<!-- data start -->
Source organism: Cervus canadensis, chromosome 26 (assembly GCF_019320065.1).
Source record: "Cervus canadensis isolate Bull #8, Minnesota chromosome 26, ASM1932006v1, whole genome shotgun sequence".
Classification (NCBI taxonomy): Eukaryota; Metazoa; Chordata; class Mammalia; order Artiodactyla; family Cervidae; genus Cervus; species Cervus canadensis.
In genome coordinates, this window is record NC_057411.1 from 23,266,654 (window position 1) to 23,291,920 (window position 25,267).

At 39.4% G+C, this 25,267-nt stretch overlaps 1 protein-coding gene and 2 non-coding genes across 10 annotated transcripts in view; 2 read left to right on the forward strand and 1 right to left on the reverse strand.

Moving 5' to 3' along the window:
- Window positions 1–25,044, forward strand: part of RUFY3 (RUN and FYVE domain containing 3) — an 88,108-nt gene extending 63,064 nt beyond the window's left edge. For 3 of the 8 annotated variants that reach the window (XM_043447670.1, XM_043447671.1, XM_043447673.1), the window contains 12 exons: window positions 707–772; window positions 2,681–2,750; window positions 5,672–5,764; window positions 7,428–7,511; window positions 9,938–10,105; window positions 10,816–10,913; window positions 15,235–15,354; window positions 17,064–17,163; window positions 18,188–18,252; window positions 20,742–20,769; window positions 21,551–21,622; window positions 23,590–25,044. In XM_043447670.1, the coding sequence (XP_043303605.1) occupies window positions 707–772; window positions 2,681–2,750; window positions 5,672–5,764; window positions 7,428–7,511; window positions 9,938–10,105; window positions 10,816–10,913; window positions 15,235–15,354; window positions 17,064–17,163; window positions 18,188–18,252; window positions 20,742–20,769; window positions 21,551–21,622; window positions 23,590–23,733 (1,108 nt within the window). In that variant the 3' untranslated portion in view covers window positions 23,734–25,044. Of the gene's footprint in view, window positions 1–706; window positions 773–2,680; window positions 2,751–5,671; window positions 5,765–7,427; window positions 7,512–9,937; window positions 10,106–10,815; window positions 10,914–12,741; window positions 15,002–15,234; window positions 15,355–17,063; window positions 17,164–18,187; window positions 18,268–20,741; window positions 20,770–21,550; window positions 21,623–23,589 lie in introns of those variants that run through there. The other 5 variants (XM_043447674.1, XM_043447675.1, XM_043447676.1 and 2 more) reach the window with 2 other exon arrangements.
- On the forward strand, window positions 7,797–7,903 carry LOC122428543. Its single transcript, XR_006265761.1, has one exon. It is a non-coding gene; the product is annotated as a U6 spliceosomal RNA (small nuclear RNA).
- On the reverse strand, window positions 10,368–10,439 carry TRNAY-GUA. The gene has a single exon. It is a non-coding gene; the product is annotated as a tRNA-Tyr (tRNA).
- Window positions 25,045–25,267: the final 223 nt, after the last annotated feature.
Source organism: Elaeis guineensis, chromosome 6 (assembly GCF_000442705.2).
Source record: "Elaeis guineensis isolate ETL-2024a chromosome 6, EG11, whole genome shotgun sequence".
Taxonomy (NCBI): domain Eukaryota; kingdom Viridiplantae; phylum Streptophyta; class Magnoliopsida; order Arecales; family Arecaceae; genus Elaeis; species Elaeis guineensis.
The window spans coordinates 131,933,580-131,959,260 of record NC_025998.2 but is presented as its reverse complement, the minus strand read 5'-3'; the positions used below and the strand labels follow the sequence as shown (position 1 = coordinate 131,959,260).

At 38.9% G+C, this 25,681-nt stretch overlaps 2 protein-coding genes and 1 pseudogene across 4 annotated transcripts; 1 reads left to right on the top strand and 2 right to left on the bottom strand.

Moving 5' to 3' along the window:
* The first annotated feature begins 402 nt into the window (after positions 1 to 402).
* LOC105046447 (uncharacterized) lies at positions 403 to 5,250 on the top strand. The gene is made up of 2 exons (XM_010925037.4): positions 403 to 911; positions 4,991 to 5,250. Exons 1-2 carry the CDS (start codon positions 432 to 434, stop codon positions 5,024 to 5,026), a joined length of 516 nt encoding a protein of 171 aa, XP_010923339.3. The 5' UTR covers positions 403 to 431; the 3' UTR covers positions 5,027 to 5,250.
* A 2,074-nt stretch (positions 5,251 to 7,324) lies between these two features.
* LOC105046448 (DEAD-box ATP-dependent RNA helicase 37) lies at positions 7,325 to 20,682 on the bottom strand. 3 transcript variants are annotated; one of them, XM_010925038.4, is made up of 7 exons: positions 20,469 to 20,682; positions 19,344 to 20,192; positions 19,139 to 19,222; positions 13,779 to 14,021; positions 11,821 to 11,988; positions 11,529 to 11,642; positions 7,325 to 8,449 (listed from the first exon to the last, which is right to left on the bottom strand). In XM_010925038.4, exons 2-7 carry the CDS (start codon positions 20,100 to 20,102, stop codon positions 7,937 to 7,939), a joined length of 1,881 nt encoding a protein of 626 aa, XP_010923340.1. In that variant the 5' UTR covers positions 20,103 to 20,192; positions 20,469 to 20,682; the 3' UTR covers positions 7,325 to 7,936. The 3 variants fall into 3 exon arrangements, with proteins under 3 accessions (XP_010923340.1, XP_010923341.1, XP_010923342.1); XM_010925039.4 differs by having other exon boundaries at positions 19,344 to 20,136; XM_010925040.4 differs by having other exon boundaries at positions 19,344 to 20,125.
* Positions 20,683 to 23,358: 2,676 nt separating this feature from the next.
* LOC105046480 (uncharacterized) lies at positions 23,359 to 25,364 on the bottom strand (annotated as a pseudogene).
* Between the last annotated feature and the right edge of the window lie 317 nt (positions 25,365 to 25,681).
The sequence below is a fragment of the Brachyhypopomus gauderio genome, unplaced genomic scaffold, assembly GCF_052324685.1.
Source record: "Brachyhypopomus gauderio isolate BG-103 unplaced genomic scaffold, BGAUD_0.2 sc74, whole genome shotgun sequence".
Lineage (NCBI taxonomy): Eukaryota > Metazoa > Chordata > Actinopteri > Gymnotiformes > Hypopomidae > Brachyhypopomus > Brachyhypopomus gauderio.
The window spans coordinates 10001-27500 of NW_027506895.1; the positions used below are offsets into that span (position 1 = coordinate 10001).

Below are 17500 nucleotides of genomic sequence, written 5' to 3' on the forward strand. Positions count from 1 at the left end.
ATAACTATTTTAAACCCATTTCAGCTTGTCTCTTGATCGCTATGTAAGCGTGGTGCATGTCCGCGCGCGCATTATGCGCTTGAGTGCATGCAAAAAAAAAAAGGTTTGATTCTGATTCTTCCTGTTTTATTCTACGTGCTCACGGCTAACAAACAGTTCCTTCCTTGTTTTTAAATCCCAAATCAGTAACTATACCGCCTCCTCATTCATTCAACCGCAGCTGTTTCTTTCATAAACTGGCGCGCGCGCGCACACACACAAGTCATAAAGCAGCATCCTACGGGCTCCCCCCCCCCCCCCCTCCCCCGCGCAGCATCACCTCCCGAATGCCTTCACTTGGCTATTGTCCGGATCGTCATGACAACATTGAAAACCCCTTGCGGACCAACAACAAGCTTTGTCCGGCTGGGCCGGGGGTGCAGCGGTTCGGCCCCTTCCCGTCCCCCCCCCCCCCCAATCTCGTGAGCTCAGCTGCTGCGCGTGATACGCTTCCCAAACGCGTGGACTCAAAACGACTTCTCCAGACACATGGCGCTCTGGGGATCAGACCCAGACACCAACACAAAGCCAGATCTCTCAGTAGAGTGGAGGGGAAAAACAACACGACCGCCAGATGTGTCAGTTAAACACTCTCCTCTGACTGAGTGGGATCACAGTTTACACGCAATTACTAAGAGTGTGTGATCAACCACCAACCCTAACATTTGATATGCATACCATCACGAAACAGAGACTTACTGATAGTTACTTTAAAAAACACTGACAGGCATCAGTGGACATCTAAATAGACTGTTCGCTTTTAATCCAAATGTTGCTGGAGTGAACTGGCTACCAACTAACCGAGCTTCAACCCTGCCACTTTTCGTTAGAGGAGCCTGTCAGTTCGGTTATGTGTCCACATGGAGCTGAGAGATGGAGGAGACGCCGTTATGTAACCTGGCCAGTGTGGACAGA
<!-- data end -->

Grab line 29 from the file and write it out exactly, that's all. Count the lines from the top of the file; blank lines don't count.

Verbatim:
ATAACTATTTTAAACCCATTTCAGCTTGTCTCTTGATCGCTATGTAAGCGTGGTGCATGTCCGCGCGCGCATTATGCGCTTGAGTGCATGCAAAAAAAAAAAGGTTTGATTCTGATTCTTCCTGTTTTATTCTACGTGCTCACGGCTAACAAACAGTTCCTTCCTTGTTTTTAAATCCCAAATCAGTAACTATACCGCCTCCTCATTCATTCAACCGCAGCTGTTTCTTTCATAAACTGGCGCGCGCGCGCACACACACAAGTCATAAAGCAGCATCCTACGGGCTCCCCCCCCCCCCCCCTCCCCCGCGCAGCATCACCTCCCGAATGCCTTCACTTGGCTATTGTCCGGATCGTCATGACAACATTGAAAACCCCTTGCGGACCAACAACAAGCTTTGTCCGGCTGGGCCGGGGGTGCAGCGGTTCGGCCCCTTCCCGTCCCCCCCCCCCCCCAATCTCGTGAGCTCAGCTGCTGCGCGTGATACGCTTCCCAAACGCGTGGACTCAAAACGACTTCTCCAGACACATGGCGCTCTGGGGATCAGACCCAGACACCAACACAAAGCCAGATCTCTCAGTAGAGTGGAGGGGAAAAACAACACGACCGCCAGATGTGTCAGTTAAACACTCTCCTCTGACTGAGTGGGATCACAGTTTACACGCAATTACTAAGAGTGTGTGATCAACCACCAACCCTAACATTTGATATGCATACCATCACGAAACAGAGACTTACTGATAGTTACTTTAAAAAACACTGACAGGCATCAGTGGACATCTAAATAGACTGTTCGCTTTTAATCCAAATGTTGCTGGAGTGAACTGGCTACCAACTAACCGAGCTTCAACCCTGCCACTTTTCGTTAGAGGAGCCTGTCAGTTCGGTTATGTGTCCACATGGAGCTGAGAGATGGAGGAGACGCCGTTATGTAACCTGGCCAGTGTGGACAGA